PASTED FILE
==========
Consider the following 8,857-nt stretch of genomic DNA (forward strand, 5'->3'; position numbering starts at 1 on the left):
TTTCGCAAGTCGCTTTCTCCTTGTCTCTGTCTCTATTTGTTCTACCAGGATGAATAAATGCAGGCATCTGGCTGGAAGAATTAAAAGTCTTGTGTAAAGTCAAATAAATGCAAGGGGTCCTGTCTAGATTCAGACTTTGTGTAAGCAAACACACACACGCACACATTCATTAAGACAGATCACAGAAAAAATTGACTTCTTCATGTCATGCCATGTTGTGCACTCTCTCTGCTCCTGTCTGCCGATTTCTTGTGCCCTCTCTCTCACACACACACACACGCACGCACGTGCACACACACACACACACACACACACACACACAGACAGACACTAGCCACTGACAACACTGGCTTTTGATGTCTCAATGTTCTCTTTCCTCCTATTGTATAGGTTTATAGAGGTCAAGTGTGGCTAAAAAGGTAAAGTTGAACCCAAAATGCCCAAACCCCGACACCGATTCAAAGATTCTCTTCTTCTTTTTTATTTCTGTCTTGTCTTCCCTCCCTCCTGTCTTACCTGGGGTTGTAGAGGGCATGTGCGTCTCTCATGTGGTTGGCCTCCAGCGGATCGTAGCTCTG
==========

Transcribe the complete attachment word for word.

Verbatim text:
Consider the following 8,857-nt stretch of genomic DNA (forward strand, 5'->3'; position numbering starts at 1 on the left):
TTTCGCAAGTCGCTTTCTCCTTGTCTCTGTCTCTATTTGTTCTACCAGGATGAATAAATGCAGGCATCTGGCTGGAAGAATTAAAAGTCTTGTGTAAAGTCAAATAAATGCAAGGGGTCCTGTCTAGATTCAGACTTTGTGTAAGCAAACACACACACGCACACATTCATTAAGACAGATCACAGAAAAAATTGACTTCTTCATGTCATGCCATGTTGTGCACTCTCTCTGCTCCTGTCTGCCGATTTCTTGTGCCCTCTCTCTCACACACACACACACGCACGCACGTGCACACACACACACACACACACACACACACACAGACAGACACTAGCCACTGACAACACTGGCTTTTGATGTCTCAATGTTCTCTTTCCTCCTATTGTATAGGTTTATAGAGGTCAAGTGTGGCTAAAAAGGTAAAGTTGAACCCAAAATGCCCAAACCCCGACACCGATTCAAAGATTCTCTTCTTCTTTTTTATTTCTGTCTTGTCTTCCCTCCCTCCTGTCTTACCTGGGGTTGTAGAGGGCATGTGCGTCTCTCATGTGGTTGGCCTCCAGCGGATCGTAGCTCTG